PO Box 455

by D. Harlan Wilson 

Annoyed, the postal clerk tore up my book of stamps.  I asked to see the manager.  The clerk removed another book of stamps from a drawer and tore it up.  Before I could respond she destroyed a third book.  Then she called over the manager and told him I was responsible. 

The manager eyeballed me.  “It’s a federal offense to tear up stamps.  That’s like burning a flag.  That’s like burning your grandmother.” 

“I never set fire to anything that didn’t deserve it,” I admitted. 

A trap door in the ceiling scraped open and moaned like a cracked seashell.  It scraped closed.

I blinked at the manager.  “Shaving is an important facet of robo sapien culture.  Where is the toilet please?” 

“The toilet is government property,” he said.  “Are you a government employee?”  The clerk swallowed a book of stamps.  The manager looked askance at her, but he didn’t say anything. 

“Excuse me.”  I walked away. 

The manager raised a finger.  “Razors are not permitted in the post office!  Come back her, sir!  Security!” 

A closet door rolled open.  Inside a portly security guard snored like a lawnmower.  He snorted awake and lunged at me with a nightstick.  I sidestepped him.  The security guard fell onto his knees and the nightstick bounced off the floor and struck him on the chin.  He cocked his head, unsure of what had happened, and slumped over unconscious.

In the restroom, a postman scrutinized a bald patch on his head.  He quickly put on his hat when I entered, pretending to adjust it.  I turned on the faucet of the sink next to him and lathered up my face.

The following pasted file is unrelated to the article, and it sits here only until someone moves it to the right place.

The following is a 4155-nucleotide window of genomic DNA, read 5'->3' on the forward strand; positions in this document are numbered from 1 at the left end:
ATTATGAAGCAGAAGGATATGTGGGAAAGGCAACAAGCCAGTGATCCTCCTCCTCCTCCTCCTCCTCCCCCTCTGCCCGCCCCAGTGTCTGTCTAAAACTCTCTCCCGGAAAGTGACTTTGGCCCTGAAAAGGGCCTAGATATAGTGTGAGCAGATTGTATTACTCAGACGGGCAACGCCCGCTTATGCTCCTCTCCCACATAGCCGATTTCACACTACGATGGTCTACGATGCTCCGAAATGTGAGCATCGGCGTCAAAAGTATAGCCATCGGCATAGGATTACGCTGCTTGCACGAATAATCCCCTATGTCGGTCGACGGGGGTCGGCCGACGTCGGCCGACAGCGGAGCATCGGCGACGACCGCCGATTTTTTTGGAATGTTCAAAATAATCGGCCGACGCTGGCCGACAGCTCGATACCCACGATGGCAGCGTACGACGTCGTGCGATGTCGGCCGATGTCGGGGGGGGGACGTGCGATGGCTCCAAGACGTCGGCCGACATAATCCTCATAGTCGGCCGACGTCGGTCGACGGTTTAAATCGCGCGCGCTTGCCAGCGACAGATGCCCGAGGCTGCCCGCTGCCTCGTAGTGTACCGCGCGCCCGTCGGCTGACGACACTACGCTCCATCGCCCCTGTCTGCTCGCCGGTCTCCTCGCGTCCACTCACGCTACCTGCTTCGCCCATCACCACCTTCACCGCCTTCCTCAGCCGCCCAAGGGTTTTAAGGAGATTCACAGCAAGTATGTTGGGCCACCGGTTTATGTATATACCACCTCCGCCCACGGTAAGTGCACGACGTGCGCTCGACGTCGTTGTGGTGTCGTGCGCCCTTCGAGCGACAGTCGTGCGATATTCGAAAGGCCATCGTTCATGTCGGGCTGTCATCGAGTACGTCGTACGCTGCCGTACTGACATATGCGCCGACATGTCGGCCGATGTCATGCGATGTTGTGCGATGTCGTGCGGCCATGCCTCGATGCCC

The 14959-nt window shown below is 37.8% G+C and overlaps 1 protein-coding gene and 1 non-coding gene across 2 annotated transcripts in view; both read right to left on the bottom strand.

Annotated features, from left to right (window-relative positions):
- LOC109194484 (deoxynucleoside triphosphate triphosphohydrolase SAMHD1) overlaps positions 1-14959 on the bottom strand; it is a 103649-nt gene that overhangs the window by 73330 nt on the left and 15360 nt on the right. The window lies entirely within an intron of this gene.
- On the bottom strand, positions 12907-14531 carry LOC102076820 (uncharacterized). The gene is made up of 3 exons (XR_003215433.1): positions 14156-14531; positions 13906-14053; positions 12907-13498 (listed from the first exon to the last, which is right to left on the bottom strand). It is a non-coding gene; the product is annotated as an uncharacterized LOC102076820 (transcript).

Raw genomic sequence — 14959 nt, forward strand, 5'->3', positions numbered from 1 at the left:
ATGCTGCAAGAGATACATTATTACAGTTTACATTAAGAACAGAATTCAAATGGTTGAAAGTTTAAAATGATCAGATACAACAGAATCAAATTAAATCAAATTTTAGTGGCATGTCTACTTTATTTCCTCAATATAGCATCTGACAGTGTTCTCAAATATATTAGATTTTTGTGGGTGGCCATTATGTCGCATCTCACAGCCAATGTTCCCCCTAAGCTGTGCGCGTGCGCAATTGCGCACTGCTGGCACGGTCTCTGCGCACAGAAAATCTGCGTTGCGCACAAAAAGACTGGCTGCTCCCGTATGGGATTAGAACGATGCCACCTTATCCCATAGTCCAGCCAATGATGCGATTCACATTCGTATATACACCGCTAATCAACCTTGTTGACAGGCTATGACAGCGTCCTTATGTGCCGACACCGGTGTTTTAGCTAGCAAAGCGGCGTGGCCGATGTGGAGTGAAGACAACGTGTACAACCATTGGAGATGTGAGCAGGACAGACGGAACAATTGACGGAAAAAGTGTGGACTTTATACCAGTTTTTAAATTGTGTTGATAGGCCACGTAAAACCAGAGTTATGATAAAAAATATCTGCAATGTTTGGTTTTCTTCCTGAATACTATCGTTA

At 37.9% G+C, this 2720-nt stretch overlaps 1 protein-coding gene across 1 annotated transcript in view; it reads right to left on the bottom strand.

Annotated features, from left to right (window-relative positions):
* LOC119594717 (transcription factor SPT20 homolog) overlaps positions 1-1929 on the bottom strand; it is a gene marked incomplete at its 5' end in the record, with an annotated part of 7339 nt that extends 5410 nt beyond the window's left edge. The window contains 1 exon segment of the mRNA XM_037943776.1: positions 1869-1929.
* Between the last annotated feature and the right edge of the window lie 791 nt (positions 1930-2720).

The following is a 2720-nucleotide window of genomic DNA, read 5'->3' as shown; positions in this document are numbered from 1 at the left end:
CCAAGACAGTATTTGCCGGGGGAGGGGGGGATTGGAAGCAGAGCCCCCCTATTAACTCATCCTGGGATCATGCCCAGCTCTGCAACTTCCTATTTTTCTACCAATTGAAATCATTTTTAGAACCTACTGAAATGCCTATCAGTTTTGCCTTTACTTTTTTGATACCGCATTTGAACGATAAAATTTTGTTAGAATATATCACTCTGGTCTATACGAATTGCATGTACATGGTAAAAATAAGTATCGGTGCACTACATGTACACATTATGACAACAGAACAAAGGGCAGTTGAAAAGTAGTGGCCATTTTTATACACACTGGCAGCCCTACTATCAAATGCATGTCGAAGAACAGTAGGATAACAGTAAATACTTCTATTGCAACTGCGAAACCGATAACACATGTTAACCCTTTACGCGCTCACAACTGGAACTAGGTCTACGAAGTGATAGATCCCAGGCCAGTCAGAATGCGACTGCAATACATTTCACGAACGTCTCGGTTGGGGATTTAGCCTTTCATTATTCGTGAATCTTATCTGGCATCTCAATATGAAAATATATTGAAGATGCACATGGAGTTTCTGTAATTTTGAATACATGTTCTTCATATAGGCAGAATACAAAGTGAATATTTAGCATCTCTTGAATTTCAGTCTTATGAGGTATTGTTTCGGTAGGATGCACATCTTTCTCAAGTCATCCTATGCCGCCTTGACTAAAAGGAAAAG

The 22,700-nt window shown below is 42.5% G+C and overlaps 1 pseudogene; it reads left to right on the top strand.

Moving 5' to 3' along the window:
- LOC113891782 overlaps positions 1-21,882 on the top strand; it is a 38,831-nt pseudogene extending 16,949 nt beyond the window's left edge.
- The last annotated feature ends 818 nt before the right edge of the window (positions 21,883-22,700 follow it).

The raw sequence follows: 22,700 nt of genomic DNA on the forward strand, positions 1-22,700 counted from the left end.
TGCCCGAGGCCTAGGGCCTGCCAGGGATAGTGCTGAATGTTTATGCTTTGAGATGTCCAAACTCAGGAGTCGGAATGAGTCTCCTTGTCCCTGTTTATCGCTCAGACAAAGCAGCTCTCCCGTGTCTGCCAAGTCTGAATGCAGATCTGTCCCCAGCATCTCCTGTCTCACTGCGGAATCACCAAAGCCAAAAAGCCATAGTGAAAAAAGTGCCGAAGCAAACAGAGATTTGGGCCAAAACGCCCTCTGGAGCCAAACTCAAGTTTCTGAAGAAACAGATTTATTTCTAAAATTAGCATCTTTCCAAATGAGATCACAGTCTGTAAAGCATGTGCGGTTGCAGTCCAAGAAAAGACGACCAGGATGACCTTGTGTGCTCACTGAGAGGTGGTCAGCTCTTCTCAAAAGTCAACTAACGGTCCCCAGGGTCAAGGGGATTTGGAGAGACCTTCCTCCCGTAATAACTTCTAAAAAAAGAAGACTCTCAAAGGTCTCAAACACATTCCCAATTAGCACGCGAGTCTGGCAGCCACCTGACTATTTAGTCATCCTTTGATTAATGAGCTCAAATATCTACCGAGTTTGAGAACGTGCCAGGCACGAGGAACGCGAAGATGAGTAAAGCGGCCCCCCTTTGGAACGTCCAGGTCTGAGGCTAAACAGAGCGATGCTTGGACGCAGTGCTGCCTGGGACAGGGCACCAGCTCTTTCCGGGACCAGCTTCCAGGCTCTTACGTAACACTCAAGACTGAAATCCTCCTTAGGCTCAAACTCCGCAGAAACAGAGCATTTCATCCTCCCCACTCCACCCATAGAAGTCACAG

“P.O. Box 455,” whispered the postman.  He didn’t look at me.  He continued to adjust and readjust his hat. 

I ran a straight razor down my cheek and neck.  “Pardon me?” 

The postman’s hands fell limply at his sides.  “P.O. Box 455.”  His chin trembled. 

“P.O. Box 455,” I echoed.  “What’s in there?” 

Now he looked at me.  He covered his mouth, eyes wide with terror, and shook his head.  I accidentally cut one of my sideburns too short and had to compensate on the opposite side. On his way out of the restroom, the postman tripped over a garbage can.  Stamped, unopened letters flooded the linoleum floor.  The postman slipped on a letter and fell down.  He slipped on another letter and fell down.  He continued in this vein for two or three minutes, reaching for the doorknob each time before losing his feet beneath him.  I observed him idly in the mirror.  At last he was able to grip the doorknob and use it for leverage.  Panting, he cracked open the door, glanced sternly at me over his shoulder, and slipped out. I splashed water on my face.  I bent over and held my head under a hand dryer.  It was a clean shave. 

I stood, yawned. 

There was a key on the lip of the sink.  I picked it up and inspected it.  The inscription on its bow read: 


I ran a fingertip over the number.  Dirt came off.  Or oil.  A black substance, in any case.  I rinsed off the key, blow-dried it, polished it with a handkerchief, put it in my pocket, stared at myself in the mirror, blew my nose, and left the restroom. 

Outside in the hallway the entire postal staff awaited me in an orderly triangle, as if somebody had lined them up like bowling pins.  The manager occupied pole position.  He adjusted his belt several times and said, “Give us the key.” 

I looked behind me.  I looked at the manager.  “Is there a problem?” 

The staff members shifted uncomfortably and traded annoyed whispers.  The manager shushed them and readjusted his belt.  “You know there’s a problem,” he said calmly.  “The key.  Now.”  He stuck out his hand. 

“I don’t have the key,” I replied.  I took the key out of my pocket and showed it to him.  “I have this key.  But this isn’t the key you mean.”

”That’s the key,” the manager said, pointing at it.